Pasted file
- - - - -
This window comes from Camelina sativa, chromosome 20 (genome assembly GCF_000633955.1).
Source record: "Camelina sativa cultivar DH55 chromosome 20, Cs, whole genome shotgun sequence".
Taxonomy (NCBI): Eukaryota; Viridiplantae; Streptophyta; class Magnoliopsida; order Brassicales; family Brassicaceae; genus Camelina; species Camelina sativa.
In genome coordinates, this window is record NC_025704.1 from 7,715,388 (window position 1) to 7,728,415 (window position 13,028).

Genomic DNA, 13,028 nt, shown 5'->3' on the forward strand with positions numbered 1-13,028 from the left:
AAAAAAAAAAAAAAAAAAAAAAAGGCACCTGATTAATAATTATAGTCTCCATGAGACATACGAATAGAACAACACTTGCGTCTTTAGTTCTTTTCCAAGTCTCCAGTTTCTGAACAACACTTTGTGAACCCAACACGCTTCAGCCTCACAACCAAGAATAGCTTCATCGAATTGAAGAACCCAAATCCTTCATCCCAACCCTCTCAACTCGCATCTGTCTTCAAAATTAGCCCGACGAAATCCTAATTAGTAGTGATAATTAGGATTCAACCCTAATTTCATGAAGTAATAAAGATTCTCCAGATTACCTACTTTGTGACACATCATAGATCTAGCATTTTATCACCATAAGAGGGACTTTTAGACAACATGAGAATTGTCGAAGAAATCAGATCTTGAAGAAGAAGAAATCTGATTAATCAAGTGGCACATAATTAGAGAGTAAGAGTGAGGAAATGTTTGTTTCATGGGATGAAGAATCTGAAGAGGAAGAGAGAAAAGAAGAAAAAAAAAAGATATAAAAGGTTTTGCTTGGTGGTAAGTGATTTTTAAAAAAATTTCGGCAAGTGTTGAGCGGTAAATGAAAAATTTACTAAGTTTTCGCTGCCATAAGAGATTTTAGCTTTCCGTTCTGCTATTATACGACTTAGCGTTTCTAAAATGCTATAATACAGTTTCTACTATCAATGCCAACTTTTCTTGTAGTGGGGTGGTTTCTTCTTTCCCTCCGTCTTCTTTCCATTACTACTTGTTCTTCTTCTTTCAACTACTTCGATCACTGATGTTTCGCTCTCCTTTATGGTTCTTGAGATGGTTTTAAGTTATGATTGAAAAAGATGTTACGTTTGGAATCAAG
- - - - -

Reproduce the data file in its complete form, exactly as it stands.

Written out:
This window comes from Camelina sativa, chromosome 20 (genome assembly GCF_000633955.1).
Source record: "Camelina sativa cultivar DH55 chromosome 20, Cs, whole genome shotgun sequence".
Taxonomy (NCBI): Eukaryota; Viridiplantae; Streptophyta; class Magnoliopsida; order Brassicales; family Brassicaceae; genus Camelina; species Camelina sativa.
In genome coordinates, this window is record NC_025704.1 from 7,715,388 (window position 1) to 7,728,415 (window position 13,028).

Genomic DNA, 13,028 nt, shown 5'->3' on the forward strand with positions numbered 1-13,028 from the left:
AAAAAAAAAAAAAAAAAAAAAAAGGCACCTGATTAATAATTATAGTCTCCATGAGACATACGAATAGAACAACACTTGCGTCTTTAGTTCTTTTCCAAGTCTCCAGTTTCTGAACAACACTTTGTGAACCCAACACGCTTCAGCCTCACAACCAAGAATAGCTTCATCGAATTGAAGAACCCAAATCCTTCATCCCAACCCTCTCAACTCGCATCTGTCTTCAAAATTAGCCCGACGAAATCCTAATTAGTAGTGATAATTAGGATTCAACCCTAATTTCATGAAGTAATAAAGATTCTCCAGATTACCTACTTTGTGACACATCATAGATCTAGCATTTTATCACCATAAGAGGGACTTTTAGACAACATGAGAATTGTCGAAGAAATCAGATCTTGAAGAAGAAGAAATCTGATTAATCAAGTGGCACATAATTAGAGAGTAAGAGTGAGGAAATGTTTGTTTCATGGGATGAAGAATCTGAAGAGGAAGAGAGAAAAGAAGAAAAAAAAAAGATATAAAAGGTTTTGCTTGGTGGTAAGTGATTTTTAAAAAAATTTCGGCAAGTGTTGAGCGGTAAATGAAAAATTTACTAAGTTTTCGCTGCCATAAGAGATTTTAGCTTTCCGTTCTGCTATTATACGACTTAGCGTTTCTAAAATGCTATAATACAGTTTCTACTATCAATGCCAACTTTTCTTGTAGTGGGGTGGTTTCTTCTTTCCCTCCGTCTTCTTTCCATTACTACTTGTTCTTCTTCTTTCAACTACTTCGATCACTGATGTTTCGCTCTCCTTTATGGTTCTTGAGATGGTTTTAAGTTATGATTGAAAAAGATGTTACGTTTGGAATCAAG